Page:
Life of Mammals
Sir David Attenborough introduces viewers to the most diverse group of animals ever to live on earth: from the tiny two-inch pygmy shrew to the enormous blue whale; from the sloth to the swift cheetah; from the unattractive naked mole-rat to the human baby. This series is the story of 4000 species that have outlived the dinosaurs and conquered the farthest places on earth. With bodies kept warm by thick coats of fur and their developing young protected and nourished within their bodies, they have managed to colonize every part of the globe, dry or wet, hot or cold. Adapting their bodies for finding food has had a profound effect on the way they move, socialize, mate and breed.
Life of Mammals Previous Broadcasts
Food for Thought (Episode #110Z)
KQED Plus: Sun, Dec 15, 2013 -- 8:00 PM
Human beings appear to be unique amongst mammals - we live in huge cities, we walk on two legs and we have language. But how far have we really come from our mammal heritage? Are we really as different as we think from other mammals?
To answer these questions we journey from the urban jungle to the real jungle. This is the natural home of apes. In the forests of Borneo, David meets a remarkable orangutan who has learnt how to row boats and wash clothes by imitating humans. You may be surprised that an ape can do something so human, but of course we are apes too. Food and how apes find it has been key to the evolution of large brains - something that all apes share with humans.
But are we similar to apes in the way that we think? David communicates with Koko the gorilla in sign language and cracks nuts with chimps in the Congo who have learnt this tradition from watching humans. We visit the famous chimps of Gombe to witness another tradition common to both humans and chimps - hunting for meat.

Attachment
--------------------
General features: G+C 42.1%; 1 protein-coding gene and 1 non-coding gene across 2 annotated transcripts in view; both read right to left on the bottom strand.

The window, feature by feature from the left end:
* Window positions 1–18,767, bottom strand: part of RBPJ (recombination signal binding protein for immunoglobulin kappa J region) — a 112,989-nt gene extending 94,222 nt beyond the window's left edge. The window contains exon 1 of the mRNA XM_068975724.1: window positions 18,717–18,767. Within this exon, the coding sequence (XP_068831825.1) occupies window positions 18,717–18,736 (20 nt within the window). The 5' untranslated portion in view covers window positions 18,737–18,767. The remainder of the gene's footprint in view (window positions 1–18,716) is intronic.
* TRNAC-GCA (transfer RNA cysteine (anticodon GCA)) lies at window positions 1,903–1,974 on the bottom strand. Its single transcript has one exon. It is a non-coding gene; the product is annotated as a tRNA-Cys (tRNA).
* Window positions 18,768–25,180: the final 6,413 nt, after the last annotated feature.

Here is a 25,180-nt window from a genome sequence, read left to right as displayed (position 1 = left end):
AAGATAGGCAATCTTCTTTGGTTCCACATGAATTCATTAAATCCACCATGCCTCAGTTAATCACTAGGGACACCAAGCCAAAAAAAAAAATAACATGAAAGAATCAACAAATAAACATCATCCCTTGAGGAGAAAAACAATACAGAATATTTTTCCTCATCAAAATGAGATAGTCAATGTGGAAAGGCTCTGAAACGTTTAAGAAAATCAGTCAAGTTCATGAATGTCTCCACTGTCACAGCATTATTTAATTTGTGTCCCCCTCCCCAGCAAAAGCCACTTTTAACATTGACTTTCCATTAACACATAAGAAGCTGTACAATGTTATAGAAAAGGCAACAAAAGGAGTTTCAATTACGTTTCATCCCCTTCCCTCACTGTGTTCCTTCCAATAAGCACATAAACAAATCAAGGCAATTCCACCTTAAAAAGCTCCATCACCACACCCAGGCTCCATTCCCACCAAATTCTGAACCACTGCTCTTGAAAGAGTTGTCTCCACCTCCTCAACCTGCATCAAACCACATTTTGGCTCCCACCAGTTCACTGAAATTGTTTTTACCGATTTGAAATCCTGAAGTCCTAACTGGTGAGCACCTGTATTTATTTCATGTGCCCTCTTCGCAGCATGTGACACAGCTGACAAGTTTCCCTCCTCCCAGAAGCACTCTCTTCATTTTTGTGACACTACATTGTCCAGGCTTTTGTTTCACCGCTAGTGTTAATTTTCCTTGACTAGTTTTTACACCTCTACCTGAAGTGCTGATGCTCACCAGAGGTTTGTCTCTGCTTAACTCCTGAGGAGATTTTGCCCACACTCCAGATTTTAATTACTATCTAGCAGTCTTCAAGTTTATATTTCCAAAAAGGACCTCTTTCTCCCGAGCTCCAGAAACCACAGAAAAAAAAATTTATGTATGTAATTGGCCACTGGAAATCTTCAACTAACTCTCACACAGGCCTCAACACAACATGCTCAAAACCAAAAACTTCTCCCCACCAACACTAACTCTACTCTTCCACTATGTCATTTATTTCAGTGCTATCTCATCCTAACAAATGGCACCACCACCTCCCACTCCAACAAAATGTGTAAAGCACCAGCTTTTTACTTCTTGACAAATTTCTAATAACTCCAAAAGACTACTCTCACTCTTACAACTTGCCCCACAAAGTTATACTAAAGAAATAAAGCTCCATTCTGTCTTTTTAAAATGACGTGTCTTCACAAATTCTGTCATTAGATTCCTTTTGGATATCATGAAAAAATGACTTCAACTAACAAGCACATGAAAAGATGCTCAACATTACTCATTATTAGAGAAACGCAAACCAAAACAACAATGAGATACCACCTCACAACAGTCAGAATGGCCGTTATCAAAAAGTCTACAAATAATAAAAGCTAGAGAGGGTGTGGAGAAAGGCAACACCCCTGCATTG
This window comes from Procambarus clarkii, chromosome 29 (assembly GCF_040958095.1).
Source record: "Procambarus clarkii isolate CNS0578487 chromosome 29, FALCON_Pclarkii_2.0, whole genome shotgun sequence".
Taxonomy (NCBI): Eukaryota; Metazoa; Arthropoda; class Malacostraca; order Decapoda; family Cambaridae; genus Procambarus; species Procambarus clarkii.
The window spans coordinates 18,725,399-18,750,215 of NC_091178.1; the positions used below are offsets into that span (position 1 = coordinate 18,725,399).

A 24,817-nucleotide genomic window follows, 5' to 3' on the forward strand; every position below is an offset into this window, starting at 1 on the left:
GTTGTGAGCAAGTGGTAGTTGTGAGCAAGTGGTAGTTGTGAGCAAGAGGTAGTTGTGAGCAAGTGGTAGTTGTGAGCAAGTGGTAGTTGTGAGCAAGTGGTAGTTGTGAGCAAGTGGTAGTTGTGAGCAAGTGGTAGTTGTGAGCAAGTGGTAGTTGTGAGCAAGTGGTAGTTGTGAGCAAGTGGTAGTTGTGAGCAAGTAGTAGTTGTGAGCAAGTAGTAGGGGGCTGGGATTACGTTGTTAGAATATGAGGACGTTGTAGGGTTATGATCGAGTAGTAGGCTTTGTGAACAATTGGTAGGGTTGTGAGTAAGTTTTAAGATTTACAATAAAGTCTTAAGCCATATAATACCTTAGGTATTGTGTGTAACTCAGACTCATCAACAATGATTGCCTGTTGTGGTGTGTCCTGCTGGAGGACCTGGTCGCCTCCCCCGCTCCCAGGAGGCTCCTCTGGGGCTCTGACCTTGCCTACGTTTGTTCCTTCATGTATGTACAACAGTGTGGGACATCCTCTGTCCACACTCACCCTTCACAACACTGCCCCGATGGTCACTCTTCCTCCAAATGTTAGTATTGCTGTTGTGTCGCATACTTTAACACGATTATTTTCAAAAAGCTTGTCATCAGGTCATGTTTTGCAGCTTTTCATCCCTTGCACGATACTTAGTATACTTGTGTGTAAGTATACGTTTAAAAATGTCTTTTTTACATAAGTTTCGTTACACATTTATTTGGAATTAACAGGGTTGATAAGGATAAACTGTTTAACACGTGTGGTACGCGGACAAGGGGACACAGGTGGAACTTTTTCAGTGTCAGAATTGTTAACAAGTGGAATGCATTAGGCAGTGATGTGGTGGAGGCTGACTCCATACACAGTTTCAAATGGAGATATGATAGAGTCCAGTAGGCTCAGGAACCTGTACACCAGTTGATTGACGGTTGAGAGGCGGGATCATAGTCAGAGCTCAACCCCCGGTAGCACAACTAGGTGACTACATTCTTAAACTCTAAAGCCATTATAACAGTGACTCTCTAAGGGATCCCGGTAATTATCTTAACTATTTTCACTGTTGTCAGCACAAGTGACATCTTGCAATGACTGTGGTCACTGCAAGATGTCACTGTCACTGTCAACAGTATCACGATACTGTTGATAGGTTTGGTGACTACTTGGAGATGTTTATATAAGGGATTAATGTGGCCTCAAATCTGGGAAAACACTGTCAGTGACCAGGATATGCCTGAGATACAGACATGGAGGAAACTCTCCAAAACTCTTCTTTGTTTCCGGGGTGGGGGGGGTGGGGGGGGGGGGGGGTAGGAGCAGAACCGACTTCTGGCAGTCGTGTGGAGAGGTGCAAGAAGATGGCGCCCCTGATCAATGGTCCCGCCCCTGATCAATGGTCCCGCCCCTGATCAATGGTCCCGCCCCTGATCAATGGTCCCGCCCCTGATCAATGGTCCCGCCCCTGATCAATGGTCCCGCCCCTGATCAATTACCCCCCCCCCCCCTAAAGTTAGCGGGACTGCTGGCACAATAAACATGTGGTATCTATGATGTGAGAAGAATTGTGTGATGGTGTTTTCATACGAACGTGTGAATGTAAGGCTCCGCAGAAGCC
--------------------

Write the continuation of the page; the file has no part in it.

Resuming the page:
Humans are different from apes because we walk on two feet - or are we? David wades through water with a remarkable group of chimps that give us a unique window into our past. There are only four men on earth who can run a kudu antelope to its death. They are Kalahari bushmen - this 'persistence hunt' is thought to link modern humans to the earliest form of human hunting. Humans hunt animals with more techniques than any other mammals and have learnt to shape wild animals to our needs with domestication.
But the ultimate control is when you can grow your own foods... anywhere. Man began to reshape the earth into patterns that can be seen from space - from the hand-sculpted rice terraces in China to the vast irrigated wheat circles in the desert of Arizona. Once a surplus of food could be made and stored, humans could settle. David travels to the remote thatched granaries of the Dogon tribe of Mali, to an ancient mud city,and then to the ruins of one of the great capitals of the Mayan civilisation to trace the evolution of human settlement from villages to great cities. The temples of Tikal used to be the highest building in the Americas until the skyscrapers of New York were built. So why did the city collapse? Satellite technology reveals that over-intensive agriculture was probably to blame.
Can modern day city-dwellers avoid a similar fate? NASA scientists believe that they have come up with a way of genetically modifying plants with jellyfish genes so that they can be remotely grown and monitored on Mars. David launches the latest plant experiments in a recent shuttle launch.
'Now we are looking for food not just on our planet but beyond our planet to others. Perhaps the time has now come when we should put that into reverse. Instead of controlling the environment for the benefit of the population, maybe we should control the population to ensure the survival of our environment.'
- KQED Plus: Mon, Dec 16, 2013 -- 2:00 AM